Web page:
5. Heat and Expel the Distilled Water: Again, on the highest heat setting, expel the distilled water until the tank is empty to remove any traces of vinegar in the steamer tank, hoses, and nozzles. If water remains in the reservoir, empty it into the sink or bucket.
  6. Disassemble and Dry the Steamer: Disconnect the nozzle and hoses, if possible. Dry them with a microfiber towel or allow them to air-dry.
  7. Reassemble the Steamer: When the components are dry, reassemble the steamer. If you plan to use it soon, fill the tank with distilled water and it is ready to use.

How to Decalcify a Steamer

If you have been using tap water or allowed water to stand in the steamer for several months, mineral deposits have had plenty of time to develop in the tank and nozzle. This can be true for irons as well, but some top models feature a self-cleaning function and anti-calcium filter to prevent clogging. While decalcifying a steamer is similar to cleaning, you'll need to take a few more steps to remove any deposits clogging the nozzle.

  1. Empty the Water Tank: With the steamer unplugged and cool, empty any water from the tank.
  2. Fill the Tank With Vinegar: Fill the water tank with distilled white vinegar or cleaning vinegar. Allow the vinegar to sit in the tank for at least 30 minutes (up to two hours is best) to help break apart the limescale and mineral deposits.
  3. Expel the Vinegar: Turn on the steamer and choose the highest heat setting. Expel the vinegar into a bucket or sink.
  4. Fill the Tank With Distilled Water: Fill the tank with distilled water and allow the steamer to heat the water. Expel the water into a sink or bucket at the highest steam flow setting.
  5. Allow the Steamer to Cool: When the flow of steam stops, unplug the steamer and allow it to cool. Disassemble the parts and empty any remaining water from the tank. Consult the user guide or the manufacturer's website for instructions on how to disassemble the steamer.
  6. Dry and Inspect the Components: Use a lint-free towel to dry the components. With the steamer disassembled, look for any cracks in the gaskets or hoses that are interfering with steam production. Cracks pose a safety issue; there is a potential for accidental burns, so it's a good idea to replace any damaged components.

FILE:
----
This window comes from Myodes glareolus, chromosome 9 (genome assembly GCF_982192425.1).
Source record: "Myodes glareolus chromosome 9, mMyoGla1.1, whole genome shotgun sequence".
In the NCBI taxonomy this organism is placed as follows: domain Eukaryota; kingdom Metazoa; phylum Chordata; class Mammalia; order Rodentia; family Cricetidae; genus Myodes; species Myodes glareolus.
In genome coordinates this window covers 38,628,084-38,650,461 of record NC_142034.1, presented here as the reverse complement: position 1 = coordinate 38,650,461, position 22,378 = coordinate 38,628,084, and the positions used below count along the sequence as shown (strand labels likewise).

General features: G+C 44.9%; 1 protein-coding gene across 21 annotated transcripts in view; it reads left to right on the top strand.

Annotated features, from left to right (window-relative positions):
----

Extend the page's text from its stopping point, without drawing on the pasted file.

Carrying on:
7. Inspect the Nozzle: If you see white, chalky residue on the nozzle head, it requires additional cleaning. Pour some distilled white vinegar into a small bowl that is large enough to hold the nozzle. Heat the vinegar for about 30 seconds in the microwave.
  8. Soak and Clean the Nozzle: Submerge the nozzle in the warm vinegar and allow it to soak for at least eight hours or overnight. Remove the nozzle and rinse well with warm water. Use a toothpick to gently remove any deposits from each nozzle. Rinse again and dry with a towel.
  9. Reassemble the Steamer: Once all components are dry, reassemble the steamer.

Tips for Maintaining a Steamer

  • Always use distilled water to fill a steamer and don't overfill the tank. All tap water contains minerals that can clog the steamer.
  • Empty the water reservoir between steaming sessions. This is especially important for travel and handheld steamers. Dry the components with a towel or air-dry before storing the steamer.
  • Do not allow the water tank to run dry while you are steaming because any mineral deposits can scorch or burn, making them more difficult to remove.
  • Always store the steamer in an upright position without water in the reservoir.
  • Clean the steamer at the first sign of sputtering or diminished steam output.

READ NEXT: The 5 Best Clothes Steamers, According to Our Tests